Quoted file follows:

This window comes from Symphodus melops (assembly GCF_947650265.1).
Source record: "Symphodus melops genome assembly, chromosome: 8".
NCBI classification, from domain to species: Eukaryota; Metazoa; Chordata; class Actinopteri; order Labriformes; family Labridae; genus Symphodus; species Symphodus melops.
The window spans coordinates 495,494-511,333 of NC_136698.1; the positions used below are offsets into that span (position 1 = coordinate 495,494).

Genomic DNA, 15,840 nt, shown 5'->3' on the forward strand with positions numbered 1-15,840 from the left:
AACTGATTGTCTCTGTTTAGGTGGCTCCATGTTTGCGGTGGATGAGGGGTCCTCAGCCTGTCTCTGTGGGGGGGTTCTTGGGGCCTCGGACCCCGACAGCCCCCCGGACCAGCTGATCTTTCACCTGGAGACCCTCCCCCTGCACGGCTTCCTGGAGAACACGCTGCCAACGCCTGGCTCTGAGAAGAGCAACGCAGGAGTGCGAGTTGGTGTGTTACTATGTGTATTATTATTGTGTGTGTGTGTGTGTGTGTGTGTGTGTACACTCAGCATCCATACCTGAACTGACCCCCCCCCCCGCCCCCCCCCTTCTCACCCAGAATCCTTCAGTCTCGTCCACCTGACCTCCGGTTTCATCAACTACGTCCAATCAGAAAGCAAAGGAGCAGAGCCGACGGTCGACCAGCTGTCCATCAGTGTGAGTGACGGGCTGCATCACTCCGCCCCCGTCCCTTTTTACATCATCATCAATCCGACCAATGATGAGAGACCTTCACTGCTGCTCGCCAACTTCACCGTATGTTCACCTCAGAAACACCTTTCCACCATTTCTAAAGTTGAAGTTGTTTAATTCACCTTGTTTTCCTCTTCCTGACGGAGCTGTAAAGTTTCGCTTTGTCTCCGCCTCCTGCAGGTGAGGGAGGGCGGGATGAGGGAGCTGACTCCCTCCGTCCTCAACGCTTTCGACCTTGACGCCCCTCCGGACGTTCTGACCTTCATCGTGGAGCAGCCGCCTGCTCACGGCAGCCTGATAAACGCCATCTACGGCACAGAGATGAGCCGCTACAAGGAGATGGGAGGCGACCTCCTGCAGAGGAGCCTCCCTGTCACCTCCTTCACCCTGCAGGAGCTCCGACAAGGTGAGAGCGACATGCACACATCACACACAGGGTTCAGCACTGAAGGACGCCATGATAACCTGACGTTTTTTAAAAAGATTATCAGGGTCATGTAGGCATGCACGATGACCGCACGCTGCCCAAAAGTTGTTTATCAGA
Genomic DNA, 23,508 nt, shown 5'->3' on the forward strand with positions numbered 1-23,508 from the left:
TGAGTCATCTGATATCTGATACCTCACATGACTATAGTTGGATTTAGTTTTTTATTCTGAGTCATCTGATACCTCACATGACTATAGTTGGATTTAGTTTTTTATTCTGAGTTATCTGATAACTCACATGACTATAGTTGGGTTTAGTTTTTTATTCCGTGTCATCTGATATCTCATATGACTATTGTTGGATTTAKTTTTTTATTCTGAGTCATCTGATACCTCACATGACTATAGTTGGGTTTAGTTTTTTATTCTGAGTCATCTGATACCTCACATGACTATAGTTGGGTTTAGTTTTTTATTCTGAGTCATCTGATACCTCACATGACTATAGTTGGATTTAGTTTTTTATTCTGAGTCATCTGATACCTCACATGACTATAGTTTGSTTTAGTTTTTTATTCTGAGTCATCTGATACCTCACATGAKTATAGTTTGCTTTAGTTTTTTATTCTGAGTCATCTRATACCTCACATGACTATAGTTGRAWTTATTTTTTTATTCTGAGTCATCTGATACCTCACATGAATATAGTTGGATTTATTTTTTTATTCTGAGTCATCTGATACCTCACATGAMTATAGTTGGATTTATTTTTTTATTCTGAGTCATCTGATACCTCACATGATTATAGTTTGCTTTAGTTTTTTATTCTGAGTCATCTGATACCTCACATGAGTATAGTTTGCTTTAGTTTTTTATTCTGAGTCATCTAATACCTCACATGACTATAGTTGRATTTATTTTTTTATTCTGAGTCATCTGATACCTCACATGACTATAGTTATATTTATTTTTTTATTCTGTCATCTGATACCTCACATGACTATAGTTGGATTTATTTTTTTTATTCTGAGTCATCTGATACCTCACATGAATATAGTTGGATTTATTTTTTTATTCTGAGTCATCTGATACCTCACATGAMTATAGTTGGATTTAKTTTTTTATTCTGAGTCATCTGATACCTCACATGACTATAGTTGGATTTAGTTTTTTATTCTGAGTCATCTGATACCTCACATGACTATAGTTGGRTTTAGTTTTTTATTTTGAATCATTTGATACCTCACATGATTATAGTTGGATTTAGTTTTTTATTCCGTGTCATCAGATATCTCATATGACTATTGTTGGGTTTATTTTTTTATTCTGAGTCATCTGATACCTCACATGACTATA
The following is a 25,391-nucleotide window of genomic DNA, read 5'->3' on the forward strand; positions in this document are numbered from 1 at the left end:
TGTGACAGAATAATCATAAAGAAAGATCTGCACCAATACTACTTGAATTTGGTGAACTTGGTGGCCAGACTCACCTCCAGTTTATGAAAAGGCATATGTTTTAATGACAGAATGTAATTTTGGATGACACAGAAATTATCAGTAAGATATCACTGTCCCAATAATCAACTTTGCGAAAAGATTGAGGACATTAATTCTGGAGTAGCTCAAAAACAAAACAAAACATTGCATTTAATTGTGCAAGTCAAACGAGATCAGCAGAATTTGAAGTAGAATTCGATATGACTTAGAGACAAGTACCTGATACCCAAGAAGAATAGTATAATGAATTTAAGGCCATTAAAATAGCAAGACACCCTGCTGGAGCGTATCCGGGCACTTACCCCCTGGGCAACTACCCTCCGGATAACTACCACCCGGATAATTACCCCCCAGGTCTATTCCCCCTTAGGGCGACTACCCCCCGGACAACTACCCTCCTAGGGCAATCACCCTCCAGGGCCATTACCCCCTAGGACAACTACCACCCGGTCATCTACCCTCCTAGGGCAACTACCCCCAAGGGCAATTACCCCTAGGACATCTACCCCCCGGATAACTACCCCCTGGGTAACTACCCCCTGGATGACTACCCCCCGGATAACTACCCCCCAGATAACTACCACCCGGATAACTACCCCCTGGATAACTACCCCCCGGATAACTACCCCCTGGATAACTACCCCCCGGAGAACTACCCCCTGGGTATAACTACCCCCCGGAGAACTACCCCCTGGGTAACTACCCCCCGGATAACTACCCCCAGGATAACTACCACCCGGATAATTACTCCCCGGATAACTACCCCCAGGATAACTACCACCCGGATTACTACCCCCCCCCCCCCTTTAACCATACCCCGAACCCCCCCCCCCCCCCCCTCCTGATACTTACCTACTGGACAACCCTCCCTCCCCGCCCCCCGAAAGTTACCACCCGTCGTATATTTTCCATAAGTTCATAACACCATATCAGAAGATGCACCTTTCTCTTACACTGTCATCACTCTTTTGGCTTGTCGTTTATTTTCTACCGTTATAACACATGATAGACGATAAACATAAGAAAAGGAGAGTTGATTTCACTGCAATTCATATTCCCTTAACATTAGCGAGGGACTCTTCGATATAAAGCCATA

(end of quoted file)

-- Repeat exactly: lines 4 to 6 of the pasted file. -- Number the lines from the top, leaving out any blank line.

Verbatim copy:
The window spans coordinates 495,494-511,333 of NC_136698.1; the positions used below are offsets into that span (position 1 = coordinate 495,494).

Genomic DNA, 15,840 nt, shown 5'->3' on the forward strand with positions numbered 1-15,840 from the left:
AACTGATTGTCTCTGTTTAGGTGGCTCCATGTTTGCGGTGGATGAGGGGTCCTCAGCCTGTCTCTGTGGGGGGGTTCTTGGGGCCTCGGACCCCGACAGCCCCCCGGACCAGCTGATCTTTCACCTGGAGACCCTCCCCCTGCACGGCTTCCTGGAGAACACGCTGCCAACGCCTGGCTCTGAGAAGAGCAACGCAGGAGTGCGAGTTGGTGTGTTACTATGTGTATTATTATTGTGTGTGTGTGTGTGTGTGTGTGTGTGTACACTCAGCATCCATACCTGAACTGACCCCCCCCCCCGCCCCCCCCCTTCTCACCCAGAATCCTTCAGTCTCGTCCACCTGACCTCCGGTTTCATCAACTACGTCCAATCAGAAAGCAAAGGAGCAGAGCCGACGGTCGACCAGCTGTCCATCAGTGTGAGTGACGGGCTGCATCACTCCGCCCCCGTCCCTTTTTACATCATCATCAATCCGACCAATGATGAGAGACCTTCACTGCTGCTCGCCAACTTCACCGTATGTTCACCTCAGAAACACCTTTCCACCATTTCTAAAGTTGAAGTTGTTTAATTCACCTTGTTTTCCTCTTCCTGACGGAGCTGTAAAGTTTCGCTTTGTCTCCGCCTCCTGCAGGTGAGGGAGGGCGGGATGAGGGAGCTGACTCCCTCCGTCCTCAACGCTTTCGACCTTGACGCCCCTCCGGACGTTCTGACCTTCATCGTGGAGCAGCCGCCTGCTCACGGCAGCCTGATAAACGCCATCTACGGCACAGAGATGAGCCGCTACAAGGAGATGGGAGGCGACCTCCTGCAGAGGAGCCTCCCTGTCACCTCCTTCACCCTGCAGGAGCTCCGACAAGGTGAGAGCGACATGCACACATCACACACAGGGTTCAGCACTGAAGGACGCCATGATAACCTGACGTTTTTTAAAAAGATTATCAGGGTCATGTAGGCATGCACGATGACCGCACGCTGCCCAAAAGTTGTTTATCAGA